Reasons to run that have nothing to do with weight loss


THE reasons people hate running are understandable. It’s hard. There’s physical discomfort. There’s sweat, and there’s definitely stinkiness. There’s the fear of being judged for having wonky form or not being “fast enough.” And did I mention it’s hard?
A lot of people ask me why (or more accurately, Whyyyyyyy?!) I choose to run so much in situations that don’t involve being chased by a bear or chasing after a taco truck. And honestly, it’s a fair question. Running used to be the bane of my existence, and I swore it was absolutely not for me. Somehow, that shifted to running marathons.
When talking with other runners, I very often hear refrains like “I run because beer,” “I run so I can eat pancakes,” and “I run because I really love ice cream.” And honestly, that makes me sad. I am a strong believer in the idea that you don’t have to “earn” your calories. If you want to eat a pancake, you should eat a damn pancake regardless of whether or not you’ve run that day. Whether or not the person in question has an eating disorder, the thought pattern of “I have to exercise to make up for eating” feels like a disordered way of thinking, and it can lead down some pretty anxious, guilt-ridden paths.
I strongly believe in running for reasons that don’t involve trying to control or punish my body. I run as a way to care for and celebrate my body, so running ends up playing a really positive role in my life. The following are my big five reasons why:
As someone who is 5’4”, I don’t often get to feel physically powerful. Running (particularly running fast) gives me a feeling I never experience otherwise, and that allows me to celebrate and appreciate my body in a new way. The sense of accomplishment I feel when I get faster or become able to run longer distances is pretty great, but even if I were to never do more than slow two-mile loops, the sense of empowerment I get from running is something I love in and of itself.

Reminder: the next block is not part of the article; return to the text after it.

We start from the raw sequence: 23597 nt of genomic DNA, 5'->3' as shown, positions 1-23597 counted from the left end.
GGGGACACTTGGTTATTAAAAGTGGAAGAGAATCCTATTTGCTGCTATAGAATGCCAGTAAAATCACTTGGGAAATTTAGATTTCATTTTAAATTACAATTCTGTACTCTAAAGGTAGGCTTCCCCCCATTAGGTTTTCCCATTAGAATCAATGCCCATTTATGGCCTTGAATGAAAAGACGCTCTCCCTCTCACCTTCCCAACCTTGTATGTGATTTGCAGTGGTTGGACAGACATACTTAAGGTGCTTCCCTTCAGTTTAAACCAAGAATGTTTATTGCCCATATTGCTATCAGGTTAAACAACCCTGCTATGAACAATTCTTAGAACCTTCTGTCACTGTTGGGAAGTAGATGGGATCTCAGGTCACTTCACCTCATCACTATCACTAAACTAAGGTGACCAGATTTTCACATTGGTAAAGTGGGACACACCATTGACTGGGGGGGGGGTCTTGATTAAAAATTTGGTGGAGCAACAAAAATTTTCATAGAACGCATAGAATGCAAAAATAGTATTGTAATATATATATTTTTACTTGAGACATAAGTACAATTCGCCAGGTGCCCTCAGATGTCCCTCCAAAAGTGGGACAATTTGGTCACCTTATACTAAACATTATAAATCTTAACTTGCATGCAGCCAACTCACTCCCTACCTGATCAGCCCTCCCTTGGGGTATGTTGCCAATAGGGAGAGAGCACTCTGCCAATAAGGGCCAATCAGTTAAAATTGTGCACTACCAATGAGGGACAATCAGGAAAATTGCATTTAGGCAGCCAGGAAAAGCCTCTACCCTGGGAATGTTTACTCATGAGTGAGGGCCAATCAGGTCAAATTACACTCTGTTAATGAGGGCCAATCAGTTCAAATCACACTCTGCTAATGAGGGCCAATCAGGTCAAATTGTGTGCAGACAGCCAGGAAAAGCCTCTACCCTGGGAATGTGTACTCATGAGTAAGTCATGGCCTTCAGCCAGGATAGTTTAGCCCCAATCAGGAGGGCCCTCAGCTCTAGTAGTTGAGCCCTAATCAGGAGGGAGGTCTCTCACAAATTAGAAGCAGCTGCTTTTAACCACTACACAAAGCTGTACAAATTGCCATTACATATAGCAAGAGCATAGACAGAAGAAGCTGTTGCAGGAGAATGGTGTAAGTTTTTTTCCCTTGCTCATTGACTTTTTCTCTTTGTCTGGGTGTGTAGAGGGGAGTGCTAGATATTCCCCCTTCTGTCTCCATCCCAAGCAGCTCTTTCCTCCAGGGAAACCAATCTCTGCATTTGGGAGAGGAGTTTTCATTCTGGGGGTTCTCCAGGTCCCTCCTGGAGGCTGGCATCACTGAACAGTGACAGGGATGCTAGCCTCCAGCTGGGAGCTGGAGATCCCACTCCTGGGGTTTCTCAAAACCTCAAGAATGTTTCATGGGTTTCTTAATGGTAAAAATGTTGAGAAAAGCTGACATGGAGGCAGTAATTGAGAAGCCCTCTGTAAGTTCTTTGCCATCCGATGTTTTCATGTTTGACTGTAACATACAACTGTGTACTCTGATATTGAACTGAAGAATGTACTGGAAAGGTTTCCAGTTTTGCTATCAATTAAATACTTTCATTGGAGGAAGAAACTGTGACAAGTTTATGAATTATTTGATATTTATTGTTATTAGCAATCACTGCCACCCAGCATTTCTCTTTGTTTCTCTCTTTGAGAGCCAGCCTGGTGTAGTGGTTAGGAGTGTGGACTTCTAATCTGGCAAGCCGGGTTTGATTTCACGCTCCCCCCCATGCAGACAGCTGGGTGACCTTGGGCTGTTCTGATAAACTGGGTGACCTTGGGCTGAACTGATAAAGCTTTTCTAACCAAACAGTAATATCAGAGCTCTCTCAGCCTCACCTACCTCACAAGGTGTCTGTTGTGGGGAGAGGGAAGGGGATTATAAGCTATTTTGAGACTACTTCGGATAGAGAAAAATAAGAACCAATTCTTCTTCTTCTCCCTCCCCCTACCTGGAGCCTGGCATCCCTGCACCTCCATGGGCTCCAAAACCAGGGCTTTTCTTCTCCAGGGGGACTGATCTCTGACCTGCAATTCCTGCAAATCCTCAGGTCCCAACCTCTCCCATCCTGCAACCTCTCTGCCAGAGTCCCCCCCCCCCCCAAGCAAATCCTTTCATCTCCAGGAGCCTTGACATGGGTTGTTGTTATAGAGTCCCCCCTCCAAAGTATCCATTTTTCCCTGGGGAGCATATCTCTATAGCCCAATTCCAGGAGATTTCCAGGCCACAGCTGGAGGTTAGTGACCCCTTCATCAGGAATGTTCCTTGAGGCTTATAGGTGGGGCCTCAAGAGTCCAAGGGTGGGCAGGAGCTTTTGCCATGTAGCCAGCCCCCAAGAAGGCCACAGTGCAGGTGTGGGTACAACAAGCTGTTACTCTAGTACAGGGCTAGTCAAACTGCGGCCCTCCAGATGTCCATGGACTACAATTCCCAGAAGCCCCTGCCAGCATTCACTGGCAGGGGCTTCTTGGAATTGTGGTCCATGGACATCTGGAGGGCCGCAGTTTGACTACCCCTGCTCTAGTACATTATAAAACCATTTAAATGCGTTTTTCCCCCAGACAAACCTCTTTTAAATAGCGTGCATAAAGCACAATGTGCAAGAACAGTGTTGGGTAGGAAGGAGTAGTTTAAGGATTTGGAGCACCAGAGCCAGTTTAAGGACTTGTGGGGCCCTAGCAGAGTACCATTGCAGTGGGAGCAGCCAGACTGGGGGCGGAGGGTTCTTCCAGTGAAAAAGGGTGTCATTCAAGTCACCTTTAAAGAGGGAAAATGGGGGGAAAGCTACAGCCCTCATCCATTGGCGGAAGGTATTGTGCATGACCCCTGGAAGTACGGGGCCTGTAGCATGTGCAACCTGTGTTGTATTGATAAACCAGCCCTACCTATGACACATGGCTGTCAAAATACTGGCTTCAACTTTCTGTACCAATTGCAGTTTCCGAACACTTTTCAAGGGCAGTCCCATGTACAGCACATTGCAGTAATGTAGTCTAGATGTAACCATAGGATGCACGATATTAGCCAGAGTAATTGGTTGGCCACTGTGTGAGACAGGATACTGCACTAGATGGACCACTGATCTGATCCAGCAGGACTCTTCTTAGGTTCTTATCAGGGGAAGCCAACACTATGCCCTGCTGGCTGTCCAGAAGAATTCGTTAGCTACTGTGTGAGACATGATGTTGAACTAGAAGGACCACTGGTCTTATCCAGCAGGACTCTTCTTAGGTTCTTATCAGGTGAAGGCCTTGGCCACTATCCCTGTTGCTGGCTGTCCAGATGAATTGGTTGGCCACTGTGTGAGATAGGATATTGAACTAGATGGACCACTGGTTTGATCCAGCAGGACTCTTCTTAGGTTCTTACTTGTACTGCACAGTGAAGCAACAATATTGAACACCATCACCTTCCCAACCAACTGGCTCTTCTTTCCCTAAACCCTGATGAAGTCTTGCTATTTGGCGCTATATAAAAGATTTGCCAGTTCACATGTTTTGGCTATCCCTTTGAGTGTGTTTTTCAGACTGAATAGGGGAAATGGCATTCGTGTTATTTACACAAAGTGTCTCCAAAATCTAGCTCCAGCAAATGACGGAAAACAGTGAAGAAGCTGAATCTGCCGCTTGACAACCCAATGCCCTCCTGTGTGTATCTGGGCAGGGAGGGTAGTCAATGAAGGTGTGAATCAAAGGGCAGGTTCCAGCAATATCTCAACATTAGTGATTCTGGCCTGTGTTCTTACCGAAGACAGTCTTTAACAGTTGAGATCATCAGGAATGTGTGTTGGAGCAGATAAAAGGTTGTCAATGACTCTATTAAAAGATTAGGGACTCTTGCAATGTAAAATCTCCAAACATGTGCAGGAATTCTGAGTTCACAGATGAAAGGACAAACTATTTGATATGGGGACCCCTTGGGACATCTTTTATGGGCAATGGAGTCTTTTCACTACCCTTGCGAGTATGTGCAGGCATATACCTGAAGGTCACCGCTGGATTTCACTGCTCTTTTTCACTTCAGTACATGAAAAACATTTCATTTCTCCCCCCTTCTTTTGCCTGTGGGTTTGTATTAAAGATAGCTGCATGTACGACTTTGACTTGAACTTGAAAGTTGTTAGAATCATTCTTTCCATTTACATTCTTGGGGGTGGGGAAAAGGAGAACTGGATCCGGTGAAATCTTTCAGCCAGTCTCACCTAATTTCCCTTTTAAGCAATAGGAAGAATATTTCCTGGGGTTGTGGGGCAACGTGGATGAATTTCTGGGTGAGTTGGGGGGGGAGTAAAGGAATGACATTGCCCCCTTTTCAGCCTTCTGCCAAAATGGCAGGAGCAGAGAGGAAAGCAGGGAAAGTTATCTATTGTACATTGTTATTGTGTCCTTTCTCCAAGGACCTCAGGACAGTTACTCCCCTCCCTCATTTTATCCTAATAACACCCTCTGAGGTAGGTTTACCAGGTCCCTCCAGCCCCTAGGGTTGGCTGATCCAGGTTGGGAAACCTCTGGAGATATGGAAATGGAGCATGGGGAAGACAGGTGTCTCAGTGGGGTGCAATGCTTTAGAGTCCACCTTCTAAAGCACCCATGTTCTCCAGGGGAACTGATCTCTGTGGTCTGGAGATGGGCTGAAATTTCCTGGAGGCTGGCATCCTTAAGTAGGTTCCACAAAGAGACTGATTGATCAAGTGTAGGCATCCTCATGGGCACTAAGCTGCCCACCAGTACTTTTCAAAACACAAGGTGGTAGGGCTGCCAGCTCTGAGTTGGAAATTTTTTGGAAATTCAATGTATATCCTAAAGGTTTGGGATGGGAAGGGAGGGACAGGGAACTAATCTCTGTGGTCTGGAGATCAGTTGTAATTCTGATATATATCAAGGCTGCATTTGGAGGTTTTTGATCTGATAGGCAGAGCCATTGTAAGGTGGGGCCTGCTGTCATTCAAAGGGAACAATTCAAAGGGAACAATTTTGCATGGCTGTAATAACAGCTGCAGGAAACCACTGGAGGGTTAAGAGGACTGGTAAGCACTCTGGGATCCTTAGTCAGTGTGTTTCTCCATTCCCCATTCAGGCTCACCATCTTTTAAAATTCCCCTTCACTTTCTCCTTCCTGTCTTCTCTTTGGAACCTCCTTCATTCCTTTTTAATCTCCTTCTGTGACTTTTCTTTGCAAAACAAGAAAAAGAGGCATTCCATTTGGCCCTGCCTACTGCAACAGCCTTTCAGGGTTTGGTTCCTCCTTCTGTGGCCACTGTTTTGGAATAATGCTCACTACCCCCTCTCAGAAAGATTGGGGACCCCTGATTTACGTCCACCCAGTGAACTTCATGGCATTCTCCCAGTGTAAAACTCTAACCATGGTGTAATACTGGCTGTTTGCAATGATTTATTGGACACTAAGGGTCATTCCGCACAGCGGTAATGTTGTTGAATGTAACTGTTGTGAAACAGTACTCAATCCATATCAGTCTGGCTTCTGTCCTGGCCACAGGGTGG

As a millennial who’s quite busy and also admittedly glued to her phone, I don’t always set aside the time and space to really be present with what I’m thinking and feeling. I get distracted easily and feel a constant pressure to “be more productive.” When I’m running, I get to really wade through my thoughts as fully as I need to.
What’s more, I get to connect with my emotions (which is a really hard thing to do!) Running allows me to process and feel everything from exuberant joy to anger to sadness—and there’s something powerful about embodying those feelings through such powerful physical movement. It’s not a replacement for therapy, but it can be profoundly cathartic.

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